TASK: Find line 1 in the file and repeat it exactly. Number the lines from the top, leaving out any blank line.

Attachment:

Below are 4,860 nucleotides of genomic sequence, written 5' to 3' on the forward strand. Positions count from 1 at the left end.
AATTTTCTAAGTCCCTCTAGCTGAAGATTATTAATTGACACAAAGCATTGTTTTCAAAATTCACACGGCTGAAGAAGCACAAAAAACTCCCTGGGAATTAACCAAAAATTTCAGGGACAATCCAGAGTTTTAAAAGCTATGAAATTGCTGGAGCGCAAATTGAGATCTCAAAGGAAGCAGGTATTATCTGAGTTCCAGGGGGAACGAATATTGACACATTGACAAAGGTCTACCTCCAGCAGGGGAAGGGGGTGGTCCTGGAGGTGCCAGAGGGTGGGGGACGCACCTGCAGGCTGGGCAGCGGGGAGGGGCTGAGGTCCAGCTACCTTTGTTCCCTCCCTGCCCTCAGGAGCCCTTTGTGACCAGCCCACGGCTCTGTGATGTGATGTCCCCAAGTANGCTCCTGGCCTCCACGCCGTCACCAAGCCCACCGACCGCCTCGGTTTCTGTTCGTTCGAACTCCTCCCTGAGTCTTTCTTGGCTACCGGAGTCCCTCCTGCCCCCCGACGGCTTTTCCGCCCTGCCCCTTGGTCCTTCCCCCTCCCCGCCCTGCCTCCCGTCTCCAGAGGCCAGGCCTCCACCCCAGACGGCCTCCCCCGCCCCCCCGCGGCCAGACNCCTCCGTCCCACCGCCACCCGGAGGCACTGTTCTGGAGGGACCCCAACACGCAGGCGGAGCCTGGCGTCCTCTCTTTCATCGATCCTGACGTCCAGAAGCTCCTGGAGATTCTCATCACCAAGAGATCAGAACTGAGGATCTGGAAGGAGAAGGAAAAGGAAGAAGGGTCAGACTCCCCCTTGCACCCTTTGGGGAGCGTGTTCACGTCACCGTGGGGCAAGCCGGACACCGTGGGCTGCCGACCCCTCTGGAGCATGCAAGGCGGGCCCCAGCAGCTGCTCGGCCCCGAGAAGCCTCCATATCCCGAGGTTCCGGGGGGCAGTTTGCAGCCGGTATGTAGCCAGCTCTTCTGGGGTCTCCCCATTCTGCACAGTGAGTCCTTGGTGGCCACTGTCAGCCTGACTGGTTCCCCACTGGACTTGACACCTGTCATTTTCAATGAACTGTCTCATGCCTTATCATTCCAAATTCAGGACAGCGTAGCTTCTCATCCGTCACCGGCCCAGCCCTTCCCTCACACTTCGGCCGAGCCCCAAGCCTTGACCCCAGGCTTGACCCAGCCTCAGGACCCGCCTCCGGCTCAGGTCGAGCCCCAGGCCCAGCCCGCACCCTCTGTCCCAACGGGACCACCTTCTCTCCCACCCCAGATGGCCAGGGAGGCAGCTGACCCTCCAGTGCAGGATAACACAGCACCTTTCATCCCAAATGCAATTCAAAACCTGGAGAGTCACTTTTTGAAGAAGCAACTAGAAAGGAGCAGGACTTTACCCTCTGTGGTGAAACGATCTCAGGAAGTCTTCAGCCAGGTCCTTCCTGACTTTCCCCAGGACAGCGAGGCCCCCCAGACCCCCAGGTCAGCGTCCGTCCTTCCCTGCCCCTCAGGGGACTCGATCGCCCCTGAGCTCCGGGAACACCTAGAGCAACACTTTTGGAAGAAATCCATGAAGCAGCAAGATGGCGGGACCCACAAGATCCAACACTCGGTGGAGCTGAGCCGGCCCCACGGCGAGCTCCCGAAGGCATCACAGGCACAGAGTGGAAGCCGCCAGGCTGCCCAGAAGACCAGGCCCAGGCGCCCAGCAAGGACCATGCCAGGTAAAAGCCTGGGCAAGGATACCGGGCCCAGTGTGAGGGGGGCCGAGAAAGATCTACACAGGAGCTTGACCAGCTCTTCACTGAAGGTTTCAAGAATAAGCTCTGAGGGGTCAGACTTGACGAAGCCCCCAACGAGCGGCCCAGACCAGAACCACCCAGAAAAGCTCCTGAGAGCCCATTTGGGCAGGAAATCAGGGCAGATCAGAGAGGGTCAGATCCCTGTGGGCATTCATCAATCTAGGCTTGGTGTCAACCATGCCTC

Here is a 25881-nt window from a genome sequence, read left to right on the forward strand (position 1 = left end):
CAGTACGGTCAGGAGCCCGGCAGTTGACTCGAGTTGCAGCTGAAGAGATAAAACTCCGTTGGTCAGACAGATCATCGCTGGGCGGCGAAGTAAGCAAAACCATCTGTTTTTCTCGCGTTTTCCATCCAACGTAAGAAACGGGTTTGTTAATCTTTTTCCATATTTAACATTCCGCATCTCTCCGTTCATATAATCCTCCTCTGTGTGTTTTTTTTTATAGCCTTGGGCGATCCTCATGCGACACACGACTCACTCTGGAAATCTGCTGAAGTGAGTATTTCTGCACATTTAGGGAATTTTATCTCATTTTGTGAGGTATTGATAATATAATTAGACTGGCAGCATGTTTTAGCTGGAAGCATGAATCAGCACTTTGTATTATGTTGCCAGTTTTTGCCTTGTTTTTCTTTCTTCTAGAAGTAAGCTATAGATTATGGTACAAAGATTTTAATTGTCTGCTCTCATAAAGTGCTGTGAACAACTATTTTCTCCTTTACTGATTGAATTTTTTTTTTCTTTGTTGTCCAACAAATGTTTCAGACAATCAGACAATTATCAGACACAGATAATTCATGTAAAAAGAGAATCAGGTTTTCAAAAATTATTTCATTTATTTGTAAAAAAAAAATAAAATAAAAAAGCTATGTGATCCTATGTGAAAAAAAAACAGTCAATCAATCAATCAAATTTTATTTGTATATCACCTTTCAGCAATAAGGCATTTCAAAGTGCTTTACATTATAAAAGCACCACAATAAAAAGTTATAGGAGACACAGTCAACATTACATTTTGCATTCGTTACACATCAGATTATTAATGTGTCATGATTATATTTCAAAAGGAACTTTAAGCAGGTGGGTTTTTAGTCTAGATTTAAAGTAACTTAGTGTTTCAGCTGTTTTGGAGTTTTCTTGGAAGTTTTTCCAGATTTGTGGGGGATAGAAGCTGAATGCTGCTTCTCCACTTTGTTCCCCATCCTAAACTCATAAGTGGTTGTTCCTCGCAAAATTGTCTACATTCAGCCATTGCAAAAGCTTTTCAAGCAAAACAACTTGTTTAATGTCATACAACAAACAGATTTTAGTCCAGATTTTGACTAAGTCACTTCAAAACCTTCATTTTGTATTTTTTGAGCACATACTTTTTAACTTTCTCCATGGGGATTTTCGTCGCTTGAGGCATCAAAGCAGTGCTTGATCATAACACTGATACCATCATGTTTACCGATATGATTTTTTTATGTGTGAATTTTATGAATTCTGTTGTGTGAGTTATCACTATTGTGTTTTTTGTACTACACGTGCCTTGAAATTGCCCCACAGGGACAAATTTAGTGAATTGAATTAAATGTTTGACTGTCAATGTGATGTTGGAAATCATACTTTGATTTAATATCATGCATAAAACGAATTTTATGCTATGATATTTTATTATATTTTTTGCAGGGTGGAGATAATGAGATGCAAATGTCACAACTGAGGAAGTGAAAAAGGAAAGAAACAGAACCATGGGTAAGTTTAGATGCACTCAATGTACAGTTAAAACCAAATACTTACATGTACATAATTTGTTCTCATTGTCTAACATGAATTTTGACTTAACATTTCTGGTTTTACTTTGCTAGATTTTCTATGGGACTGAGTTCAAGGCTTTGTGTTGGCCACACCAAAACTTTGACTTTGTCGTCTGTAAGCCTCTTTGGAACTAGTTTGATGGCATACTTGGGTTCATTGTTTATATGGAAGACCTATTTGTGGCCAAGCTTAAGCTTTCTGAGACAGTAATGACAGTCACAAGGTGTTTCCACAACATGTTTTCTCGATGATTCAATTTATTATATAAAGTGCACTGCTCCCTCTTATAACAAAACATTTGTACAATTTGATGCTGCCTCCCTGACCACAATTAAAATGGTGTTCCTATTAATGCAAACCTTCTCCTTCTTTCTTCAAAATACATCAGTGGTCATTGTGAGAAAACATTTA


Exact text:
Below are 4,860 nucleotides of genomic sequence, written 5' to 3' on the forward strand. Positions count from 1 at the left end.